"Pierre DeRoche?? Never heard, another microbrand?" That is a quite common first reaction from many of my watch friends, some of them even professionally involved into the watch business, when I mention my new alarm watch. So - who or what is Pierre DeRoche?
The best answer can be given with a short history (there is no long one :) ). Pierre DeRoche company was set up in 2004 by Pierre and Carole Dubois. Pierre is a descendant (4th generation) of a famous watchmaker family Dubois. Rings a bell? Dubois-Depraz? The Dubois-Depraz? Well, yes. Pierre DeRoche is a close - family connected - company to Dubois-Depraz (DD) company.
Namely, the company DD has been set up 121 years ago (1901) by Marcel Dépraz, Pierre Dubois great grandfather. Today, the company, based in the Vallée de Joux, has around 340 employees and is fully independent and managed by three Dubois brothers. Until 2017 DD was managed by two brothers and Pierre managed his own Pierre DeRoche brand. In 2017 Pierre left his brand and joint his two brothers in managing DD. One of his brother is running the commercial department, and his 2ndbrother is the Company's Chairman. And there is also Pierre's cousin who runs the technical department.
While Dubois Dépraz works for most of the high end watch brands, developing for them additional complications or manufacturing components and does not produce watches under DD brand, Pierre DeRoche is focused on watches with mid range complications and pretty all the complications housed in its watches have been developed exclusively for the brand by Dubois Dépraz.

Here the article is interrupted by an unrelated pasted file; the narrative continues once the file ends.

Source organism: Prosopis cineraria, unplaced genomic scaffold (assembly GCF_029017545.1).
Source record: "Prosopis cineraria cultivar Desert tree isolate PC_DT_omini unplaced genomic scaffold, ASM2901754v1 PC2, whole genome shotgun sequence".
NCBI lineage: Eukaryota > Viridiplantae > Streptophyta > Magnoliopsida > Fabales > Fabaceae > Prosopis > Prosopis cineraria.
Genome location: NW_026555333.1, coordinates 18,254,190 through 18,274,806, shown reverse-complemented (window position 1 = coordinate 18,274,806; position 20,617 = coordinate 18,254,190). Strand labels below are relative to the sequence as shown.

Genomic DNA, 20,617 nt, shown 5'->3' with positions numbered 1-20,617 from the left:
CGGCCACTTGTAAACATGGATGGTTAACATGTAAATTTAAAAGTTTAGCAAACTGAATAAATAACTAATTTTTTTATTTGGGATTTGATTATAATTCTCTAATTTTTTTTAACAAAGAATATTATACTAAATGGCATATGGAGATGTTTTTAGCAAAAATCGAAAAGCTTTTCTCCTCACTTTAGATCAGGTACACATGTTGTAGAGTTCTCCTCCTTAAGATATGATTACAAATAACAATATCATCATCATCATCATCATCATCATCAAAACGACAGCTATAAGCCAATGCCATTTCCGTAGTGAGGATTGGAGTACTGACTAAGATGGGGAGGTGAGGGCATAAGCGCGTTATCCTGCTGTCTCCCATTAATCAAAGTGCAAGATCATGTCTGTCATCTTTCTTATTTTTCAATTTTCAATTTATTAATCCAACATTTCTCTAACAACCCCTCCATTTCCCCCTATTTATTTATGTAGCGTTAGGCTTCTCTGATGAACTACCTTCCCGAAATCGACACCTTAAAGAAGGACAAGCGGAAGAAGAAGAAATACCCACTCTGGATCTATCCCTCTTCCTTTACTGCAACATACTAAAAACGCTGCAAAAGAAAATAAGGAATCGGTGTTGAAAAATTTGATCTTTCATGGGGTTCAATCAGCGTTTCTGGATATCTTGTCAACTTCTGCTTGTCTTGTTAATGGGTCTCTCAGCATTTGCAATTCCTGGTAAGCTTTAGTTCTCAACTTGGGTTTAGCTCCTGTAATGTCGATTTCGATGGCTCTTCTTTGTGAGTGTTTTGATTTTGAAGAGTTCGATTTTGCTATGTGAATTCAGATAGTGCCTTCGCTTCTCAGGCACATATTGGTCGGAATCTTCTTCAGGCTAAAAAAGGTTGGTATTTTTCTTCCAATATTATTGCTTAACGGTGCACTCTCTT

So you can say that Pierre DeRoche is a kind of DD playground for it's own brand watches.
Pierre DeRoche has quite an astonishing collection of watches, divided into three main lines: TNT, GRANDCLIFF and SPLITROCK. You can check all the collections here: https://www.pierrederoche.com/en/
As an alarm watch collector, my particular focus was on TNT collection since within this collection one very interesting watch is hidden - TNT RendesVoux. This watch was developed in 2011 for celebrating the 110th anniversary of the Dubois Depraz company. It is limited to 201 pieces in titanium case version (with steel pushers, bezel and crown), as far as I know they assemble each watch only upon order. Apart from the titanium case version, a titanium/gold version limited to 21 pieces is also available.
All TNT watches have the same shape of the case and RendesVoux is no exception here. It gives an impression that this is quite a big, heavy and a bulky watch with the diameter of 45,5mm without crown and pushers, and a height of 17mm. Watch looks even bigger due to several pushers almost integrated within the case. Despite the big circumference of the watch, the dial is relatively small, just 34mm. This disproportion gives a frightening look of the watch.
Watch is powered by DD 960 movement based on the Dubois Dépraz internal reference. In order to avoid a "jungle" in its watches/movements references, Pierre DeRoche has its own referenciation and this movement is marked within Pierre DeRoche as PDR 4015. DD 960 or PDR 4015 is a fully Dubois Dépraz in house development movement which is made exclusively for Pierre DeRoche. So this movement does not exist in any other watch.